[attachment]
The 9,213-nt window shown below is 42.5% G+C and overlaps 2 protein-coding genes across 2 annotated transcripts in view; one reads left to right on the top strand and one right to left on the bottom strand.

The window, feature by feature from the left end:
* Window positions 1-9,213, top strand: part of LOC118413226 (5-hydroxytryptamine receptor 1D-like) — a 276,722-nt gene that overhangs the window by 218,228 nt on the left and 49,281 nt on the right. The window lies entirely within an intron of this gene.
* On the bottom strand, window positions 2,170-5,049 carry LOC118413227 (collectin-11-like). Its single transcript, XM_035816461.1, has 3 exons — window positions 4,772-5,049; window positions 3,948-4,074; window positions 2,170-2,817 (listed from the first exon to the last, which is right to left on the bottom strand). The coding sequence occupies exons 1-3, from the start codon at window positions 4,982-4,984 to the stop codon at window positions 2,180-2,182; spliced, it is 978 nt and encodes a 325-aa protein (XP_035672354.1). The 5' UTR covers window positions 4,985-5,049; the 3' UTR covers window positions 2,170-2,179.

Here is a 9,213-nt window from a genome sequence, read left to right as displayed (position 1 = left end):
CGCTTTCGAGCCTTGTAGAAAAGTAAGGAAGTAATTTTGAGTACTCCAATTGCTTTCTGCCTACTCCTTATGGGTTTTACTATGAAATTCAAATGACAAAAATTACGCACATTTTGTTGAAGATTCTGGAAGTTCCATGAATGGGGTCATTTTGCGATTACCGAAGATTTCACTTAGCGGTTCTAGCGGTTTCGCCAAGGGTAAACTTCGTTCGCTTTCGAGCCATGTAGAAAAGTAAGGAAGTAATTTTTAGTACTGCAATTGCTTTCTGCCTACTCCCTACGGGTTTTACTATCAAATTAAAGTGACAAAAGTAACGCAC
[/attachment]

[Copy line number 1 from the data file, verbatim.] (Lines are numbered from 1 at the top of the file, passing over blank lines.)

The 9,213-nt window shown below is 42.5% G+C and overlaps 2 protein-coding genes across 2 annotated transcripts in view; one reads left to right on the top strand and one right to left on the bottom strand.